Mr Peter Hain (Neath) (Lab): Does the Minister agree that the terrible carnage in Gaza means that the prospects for the two-state solution we all want are vanishing? It was still very possible back in 2000; I recall that when I was middle east Minister I had discussions with Prime Minister Barak and Yasser Arafat in Palestine, but that all collapsed and Hamas was elected. Now, Israel’s refusal to negotiate seriously with Hamas, coupled with its merciless assault on Gaza, risks inviting in something even worse and more extreme—ISIS. Surely we should learn from Northern Ireland that to end wars people have to negotiate with their enemies or the terror simply gets worse.
Mr Ellwood: I pay tribute to the right hon. Gentleman for his interest and experience in this area. He is right to point out that we face very difficult challenges. On a positive note, we welcome the announcement of the formation of a new interim technocratic Government for the Occupied Palestinian Territories, reuniting Gaza and the west bank under a Government committed to peace, which is a necessary condition for resolving the Israeli-Palestinian conflict.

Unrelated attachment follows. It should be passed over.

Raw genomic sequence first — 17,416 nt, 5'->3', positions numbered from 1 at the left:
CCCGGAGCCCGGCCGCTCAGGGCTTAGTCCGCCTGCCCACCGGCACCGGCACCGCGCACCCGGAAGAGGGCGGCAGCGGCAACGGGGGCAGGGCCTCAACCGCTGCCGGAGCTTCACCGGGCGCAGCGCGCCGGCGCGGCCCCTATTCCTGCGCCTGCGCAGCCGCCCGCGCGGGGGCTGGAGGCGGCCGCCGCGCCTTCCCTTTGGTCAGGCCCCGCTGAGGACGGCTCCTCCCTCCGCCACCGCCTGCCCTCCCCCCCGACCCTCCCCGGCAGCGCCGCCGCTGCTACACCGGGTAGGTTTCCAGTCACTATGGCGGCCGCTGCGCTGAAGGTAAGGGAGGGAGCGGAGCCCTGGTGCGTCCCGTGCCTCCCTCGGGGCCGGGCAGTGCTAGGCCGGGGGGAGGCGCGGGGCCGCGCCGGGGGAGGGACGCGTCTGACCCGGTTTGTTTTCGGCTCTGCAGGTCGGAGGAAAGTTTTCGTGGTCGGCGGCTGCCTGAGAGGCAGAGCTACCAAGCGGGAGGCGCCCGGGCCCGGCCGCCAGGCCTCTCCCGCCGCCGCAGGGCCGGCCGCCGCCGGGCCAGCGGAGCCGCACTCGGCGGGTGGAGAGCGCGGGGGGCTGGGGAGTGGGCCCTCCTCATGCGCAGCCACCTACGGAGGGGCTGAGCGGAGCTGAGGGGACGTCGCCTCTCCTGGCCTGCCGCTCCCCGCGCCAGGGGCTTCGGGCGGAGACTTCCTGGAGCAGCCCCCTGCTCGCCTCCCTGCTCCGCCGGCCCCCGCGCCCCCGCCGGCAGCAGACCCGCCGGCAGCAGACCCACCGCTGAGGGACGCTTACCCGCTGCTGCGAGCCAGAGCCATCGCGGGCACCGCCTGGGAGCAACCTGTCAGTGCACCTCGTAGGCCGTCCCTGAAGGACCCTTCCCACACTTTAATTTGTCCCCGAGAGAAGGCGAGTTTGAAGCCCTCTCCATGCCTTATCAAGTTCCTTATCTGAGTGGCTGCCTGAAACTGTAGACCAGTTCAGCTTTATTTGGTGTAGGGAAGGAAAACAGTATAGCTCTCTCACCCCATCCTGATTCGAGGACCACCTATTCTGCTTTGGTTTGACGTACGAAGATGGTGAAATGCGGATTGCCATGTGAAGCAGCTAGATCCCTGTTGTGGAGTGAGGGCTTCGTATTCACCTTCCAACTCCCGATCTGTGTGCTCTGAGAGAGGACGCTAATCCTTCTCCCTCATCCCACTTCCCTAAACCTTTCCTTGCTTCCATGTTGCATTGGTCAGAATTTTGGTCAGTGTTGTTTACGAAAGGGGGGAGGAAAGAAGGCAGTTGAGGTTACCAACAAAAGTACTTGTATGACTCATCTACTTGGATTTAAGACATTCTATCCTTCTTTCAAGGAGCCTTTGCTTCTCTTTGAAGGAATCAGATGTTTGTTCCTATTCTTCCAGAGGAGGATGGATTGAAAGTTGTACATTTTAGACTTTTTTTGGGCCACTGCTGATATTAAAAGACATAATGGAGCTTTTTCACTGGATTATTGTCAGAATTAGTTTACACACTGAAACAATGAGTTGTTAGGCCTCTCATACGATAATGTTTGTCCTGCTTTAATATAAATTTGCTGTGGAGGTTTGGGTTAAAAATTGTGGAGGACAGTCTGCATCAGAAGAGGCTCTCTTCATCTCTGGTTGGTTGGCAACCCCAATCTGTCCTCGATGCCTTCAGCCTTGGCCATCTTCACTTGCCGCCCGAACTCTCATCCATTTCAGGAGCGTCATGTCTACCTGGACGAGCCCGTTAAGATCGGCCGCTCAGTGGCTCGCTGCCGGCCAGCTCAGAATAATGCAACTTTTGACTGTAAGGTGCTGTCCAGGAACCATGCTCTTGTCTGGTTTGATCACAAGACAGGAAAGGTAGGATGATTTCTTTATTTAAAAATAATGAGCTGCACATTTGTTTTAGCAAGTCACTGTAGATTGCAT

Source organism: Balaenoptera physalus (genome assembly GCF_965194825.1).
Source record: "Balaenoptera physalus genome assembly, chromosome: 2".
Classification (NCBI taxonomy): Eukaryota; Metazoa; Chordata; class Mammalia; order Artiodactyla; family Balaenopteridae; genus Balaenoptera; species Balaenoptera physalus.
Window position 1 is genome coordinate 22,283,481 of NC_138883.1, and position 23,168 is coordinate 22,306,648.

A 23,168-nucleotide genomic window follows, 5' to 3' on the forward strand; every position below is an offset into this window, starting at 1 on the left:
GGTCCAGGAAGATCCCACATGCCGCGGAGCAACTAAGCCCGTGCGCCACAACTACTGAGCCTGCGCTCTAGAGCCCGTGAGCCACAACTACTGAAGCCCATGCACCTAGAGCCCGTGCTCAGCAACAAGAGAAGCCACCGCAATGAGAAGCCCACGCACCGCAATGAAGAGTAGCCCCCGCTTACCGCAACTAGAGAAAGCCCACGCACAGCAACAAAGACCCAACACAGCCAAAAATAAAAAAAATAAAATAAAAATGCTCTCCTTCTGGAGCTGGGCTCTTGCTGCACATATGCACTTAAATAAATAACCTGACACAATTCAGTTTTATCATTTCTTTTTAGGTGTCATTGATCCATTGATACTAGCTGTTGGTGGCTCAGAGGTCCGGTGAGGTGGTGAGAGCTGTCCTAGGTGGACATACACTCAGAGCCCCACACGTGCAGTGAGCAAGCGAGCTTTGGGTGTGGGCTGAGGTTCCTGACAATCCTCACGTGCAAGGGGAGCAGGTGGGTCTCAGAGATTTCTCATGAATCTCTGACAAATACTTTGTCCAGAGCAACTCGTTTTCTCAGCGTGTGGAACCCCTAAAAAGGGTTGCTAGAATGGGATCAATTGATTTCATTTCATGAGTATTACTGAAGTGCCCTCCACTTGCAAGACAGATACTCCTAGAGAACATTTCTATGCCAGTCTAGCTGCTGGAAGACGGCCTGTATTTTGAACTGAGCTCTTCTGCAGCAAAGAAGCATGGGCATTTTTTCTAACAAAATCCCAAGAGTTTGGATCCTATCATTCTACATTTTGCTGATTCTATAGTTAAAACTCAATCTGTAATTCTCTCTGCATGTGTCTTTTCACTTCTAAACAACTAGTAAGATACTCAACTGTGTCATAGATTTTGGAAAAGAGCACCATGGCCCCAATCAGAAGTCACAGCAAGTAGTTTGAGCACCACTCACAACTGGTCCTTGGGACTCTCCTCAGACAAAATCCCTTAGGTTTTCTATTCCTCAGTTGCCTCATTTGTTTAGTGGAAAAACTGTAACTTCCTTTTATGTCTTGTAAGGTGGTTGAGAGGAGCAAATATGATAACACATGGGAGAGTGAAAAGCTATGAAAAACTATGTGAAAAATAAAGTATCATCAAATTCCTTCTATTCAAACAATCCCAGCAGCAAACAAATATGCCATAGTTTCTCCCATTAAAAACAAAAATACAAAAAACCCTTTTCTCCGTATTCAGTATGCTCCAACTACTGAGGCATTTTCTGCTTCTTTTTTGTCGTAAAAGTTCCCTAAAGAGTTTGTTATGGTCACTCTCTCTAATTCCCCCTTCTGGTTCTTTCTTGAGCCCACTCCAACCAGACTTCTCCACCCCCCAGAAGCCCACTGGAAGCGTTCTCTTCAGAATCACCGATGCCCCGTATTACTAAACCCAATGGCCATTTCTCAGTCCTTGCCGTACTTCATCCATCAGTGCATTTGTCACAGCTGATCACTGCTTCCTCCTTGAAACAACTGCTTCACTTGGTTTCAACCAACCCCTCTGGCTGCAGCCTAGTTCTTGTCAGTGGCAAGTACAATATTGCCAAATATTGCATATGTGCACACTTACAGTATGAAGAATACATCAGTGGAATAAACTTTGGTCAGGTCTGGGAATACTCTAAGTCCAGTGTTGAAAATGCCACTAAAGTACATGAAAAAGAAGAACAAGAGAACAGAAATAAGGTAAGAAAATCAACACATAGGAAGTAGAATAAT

Mr Peter Hain (Neath) (Lab): Surely friends of Israel, like the Prime Minister and I, have a duty at this time to speak the truth. These attacks, despite the horrendous rocket assaults on Israel and the extremism of Hamas, are not “disproportionate”; in any other conflict they would be described as war crimes. That is the truth. The problem also is that there is no end in sight to this. What will happen, a moderate Palestinian leadership having been replaced by Hamas through the failure to succeed in negotiations, is that Hamas, as the respected former Israeli Government adviser Daniel Levy has suggested, could soon be replaced by ISIS in Gaza. We have to start, as the west, speaking the truth, acting and persuading the Israeli Government to negotiate seriously.
The Prime Minister: As a friend of Israel—the right hon. Gentleman said that he is one too—I think we should always speak the truth, and I always have done with Israel, for instance in the case of illegal settlements. But I think another element of the truth is that if Hamas stopped the rocket attacks on Israel, the Israeli operation in Gaza would end and there would be a ceasefire. The point that the Israeli Prime Minister makes, which I think is a legitimate one, is that there have been a number of occasions when he has unilaterally declared or agreed to a ceasefire, but Hamas will not follow suit. I absolutely agree that we need to speak the truth, but the truth must start with an end to these attacks.